Purdue is planning to continue to use pre-registration and batch registration for undergraduate students, as well as beginner and transfer students as part of their virtual class registration experience for Fall 2021.

“Overall, we feel confident in the results of the batch registration process for Spring 2021,” Registrar Keith Gehres said.

In the spring semester, just over 95% of students who requested 12 or more credit hours were assigned to 12 or more credit hours, and nearly 85% of students who requested 15 or more credit hours were assigned 15 or more credit hours, according to Gehres.

“We do know there were a number of changes between when schedules were initially batched and released and the start of the first day of classes,” Gehres said. “These changes happen for many different reasons and our processes around open registration continue to allow for students to modify their schedules when and as needed.”

Some students said they like batch scheduling because they were able to get the classes they wanted.

Freshman in the College of Health and Human Sciences Samantha Nowiski said she dislikes the Scheduling Assistant website because, “it is so finicky,” but she said she likes the batch scheduling because she got all the classes she requested.

Other students had less favorable views of the scheduling system.

“Screw batch scheduling,” said Jared Bowling, a junior in the College of Science. “If you’re going to make seniors sign up at the same time as freshmen, at least make sure we can get most of the classes we request.”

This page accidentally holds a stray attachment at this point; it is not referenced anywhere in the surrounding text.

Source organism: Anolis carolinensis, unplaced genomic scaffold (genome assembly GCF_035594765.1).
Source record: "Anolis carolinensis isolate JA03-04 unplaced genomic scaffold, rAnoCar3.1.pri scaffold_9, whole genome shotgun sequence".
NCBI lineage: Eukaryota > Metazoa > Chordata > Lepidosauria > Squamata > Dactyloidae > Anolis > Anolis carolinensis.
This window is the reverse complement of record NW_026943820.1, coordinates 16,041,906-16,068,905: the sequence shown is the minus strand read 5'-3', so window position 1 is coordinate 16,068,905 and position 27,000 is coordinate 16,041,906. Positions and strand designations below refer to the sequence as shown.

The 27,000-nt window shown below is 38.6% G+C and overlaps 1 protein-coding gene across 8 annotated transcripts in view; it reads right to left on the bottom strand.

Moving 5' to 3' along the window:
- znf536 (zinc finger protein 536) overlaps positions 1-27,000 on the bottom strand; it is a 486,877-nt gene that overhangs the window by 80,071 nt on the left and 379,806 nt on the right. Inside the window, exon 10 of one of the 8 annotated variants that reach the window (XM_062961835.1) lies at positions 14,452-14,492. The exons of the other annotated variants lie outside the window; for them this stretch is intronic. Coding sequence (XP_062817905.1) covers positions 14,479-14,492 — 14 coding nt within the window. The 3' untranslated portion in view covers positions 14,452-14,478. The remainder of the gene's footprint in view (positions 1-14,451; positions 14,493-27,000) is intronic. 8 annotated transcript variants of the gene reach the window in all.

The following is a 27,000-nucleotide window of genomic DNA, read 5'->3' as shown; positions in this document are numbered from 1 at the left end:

According to the College of Liberal Arts website, “Students will be processed in the batch registration system in order of priority and classification to ensure that students closer to graduation or with University pre-approved special situations will be given higher registration priority.”

Kaitlyn Lohe, a senior in the College of Science, said she does not think that batch scheduling prioritizes upperclassmen.

“Batch scheduling is worse for us upperclassmen because we don’t have the freedom to change up our schedule, and many people can’t get into classes they need to graduate,” Lohe said. “Supposedly, batch scheduling was supposed to eliminate conflicts between classes for a better schedule, but from what I’ve heard, it seems like it definitely didn’t. Plus, it’s a new system overall that was just kind of pushed onto us.”

As experience with batch scheduling increases, Gehres said he hopes batch scheduling will become more successful.

“As with any process, we are continually committed to improving upon our past success and strengthening the experience for students, advisors and the broader campus community,” Gehres said. “The Office of the Registrar and the Office of the Provost received a tremendous amount of feedback about what is working and what might need to be improved in our processes, and we continue to focus on achieving the best results possible.”

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